Gunnedah farmer Scott Morgan (pictured) has slashed the amount of money he spends on electricity used to irrigate cotton on his property, “Kensal Green”, by investing in solar and by reducing the amount of energy he uses to pump water for his crops.
In a program which started five years ago, Mr Morgan has installed a travelling irrigator fed by a two-kilometre pipeline which has eliminated the need for two lift pumps, replaced a fixed-speed pump with a variable-speed unit on one of his two bores, and installed a 9.6kW solar array.
“I initially began investigating ways to reduce my operating costs, and found myself focusing on the cost of pumping water,” Mr Morgan said.
“My reliance on bore water, which requires a lot of energy to lift, is what eventually motivated me to explore ways to save energy.”
The installation of 160 solar panels next to one of the lift pumps provided Mr Morgan with a source of renewable energy for the pump, as well as an income stream from the feed-in tariff.
“The success of these projects delivered further savings with regard to labour and repair and maintenance costs.”
One of the challenges Mr Morgan faced initially was the complexity of the variable-speed drive on the electric bore.
“If you are considering installing a variable-speed unit, you need to line up a competent local service agent before you make your purchase.”
“They are more complex than fixed-speed pumps for sure, and if you’re 400km from a servicing point, your downtime could be a number of days and that would be detrimental to a crop.”
Mr Morgan said the variable-speed pump has allowed him to slow the operating speed when peak delivery is not required during the growing season, and that has saved on energy costs.
While Mr Morgan is a qualified electrician, he said anyone can determine the peak efficiency of a variable-speed pump by reading the flow rate and input power displays.
“While the set-speed submersible ran at 2900rpm, the inverter on the variable-speed pump has meant I can run it at 2700rpm, which has reduced its power usage by 10 per cent.”
“It’s one of those areas where you could be wasting money on power and not realising it.”
Mr Morgan bought bronze pumps to attach to the 75kW submersible electric motors because they were likely to provide a longer service life, and he said they have halved the number of times they have had to be lifted out for repair.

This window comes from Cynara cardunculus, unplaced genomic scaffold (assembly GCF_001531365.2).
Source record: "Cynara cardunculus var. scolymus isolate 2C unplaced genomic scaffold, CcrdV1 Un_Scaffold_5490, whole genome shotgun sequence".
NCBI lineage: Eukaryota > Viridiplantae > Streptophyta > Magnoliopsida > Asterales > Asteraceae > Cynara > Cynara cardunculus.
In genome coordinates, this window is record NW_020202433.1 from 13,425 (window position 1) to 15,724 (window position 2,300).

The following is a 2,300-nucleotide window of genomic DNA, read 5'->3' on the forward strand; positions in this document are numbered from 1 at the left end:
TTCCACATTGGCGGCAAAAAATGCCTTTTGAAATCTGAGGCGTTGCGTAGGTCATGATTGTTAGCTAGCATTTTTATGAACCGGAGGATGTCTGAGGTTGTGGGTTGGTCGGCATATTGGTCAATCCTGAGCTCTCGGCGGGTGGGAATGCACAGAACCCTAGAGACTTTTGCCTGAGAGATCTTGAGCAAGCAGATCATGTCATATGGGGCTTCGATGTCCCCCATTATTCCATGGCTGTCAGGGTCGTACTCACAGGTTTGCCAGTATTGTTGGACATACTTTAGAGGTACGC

The complete units weigh approximately 250kg and hang 50m below the pump head on a high-strength lay-flat pipe which can be towed out by a tractor in less than an hour.
The purchase of a travelling irrigator three years ago has also added efficiency to energy use on “Kensal Green”, and enabled Mr Morgan to water 170 hectares — more than half the farm’s cotton area — last year.
“With the water we saved, we were able to irrigate durum wheat.”
“Kensal Green” covers 730 hectares and relies predominantly on bore water to irrigate 300 hectares of cotton per year.
Mr Morgan said his reduction in net energy outlays has come from pumping water more efficiently, and from the sale of solar power to the grid.
“Just one season on from installing the 10kW array of solar panels, I had saved a substantial amount of money on my electricity.”
Mr Morgan said one of the solar array’s greatest attributes is its absence of moving parts — a rarity in agriculture — which means it requires virtually no maintenance.
“And if there’s one thing Gunnedah has in abundance, it’s sunlight, and that’s one reason why installing solar panels made economic sense.”
“I generate 10kW of electricity with 160 solar panels, and all that energy is exported at the feed-in tariff of 60c/kW hour which has given us a good return on our investment,” Mr Morgan said.
He said growers who are considering installing solar PV generation to reduce their pumping costs should aim to use as much of the generated solar energy as possible in order to make the project a viable option.
“I doubt it would provide a short payback period on the investment for irrigators that only used their pumps for three months of the year”.
Mr Morgan has an off-farm business where he designs and installs solar PV systems, and his dream is to take the family homestead “off the grid” by 2020.
Presently the capital cost of energy storage is approximately $3000/kW hour, and Mr Morgan estimates he would need battery capacity for 20kW hours — a $60,000 spend on current pricing — before he could disconnect.
However, Mr Morgan said he expected a dramatic reduction of this cost over the next five years which would make solar energy storage a financially viable for farmers, even without feed-in tariffs.
Mr Morgan is hosting the cotton industry Big Day Out at “Kensal Green” on Wednesday, 25 February from 1pm. Another Big Day Out is being held at Ian and Anne Brimblecombe’s “Burgorah”, St George on 24 February.
The primary focus is on increasing attendees’ understanding of energy use on-farm and the value of on-farm energy assessments to increase energy efficiency and reduce emissions from farming operations.
CottonInfo and its associated partners, Cotton Research and Development Corporation (CRDC), Cotton Australia and Cotton Seed Distributors (CSD), are running the day, with funding support from the Department of Industry and Science and the Department of Agriculture.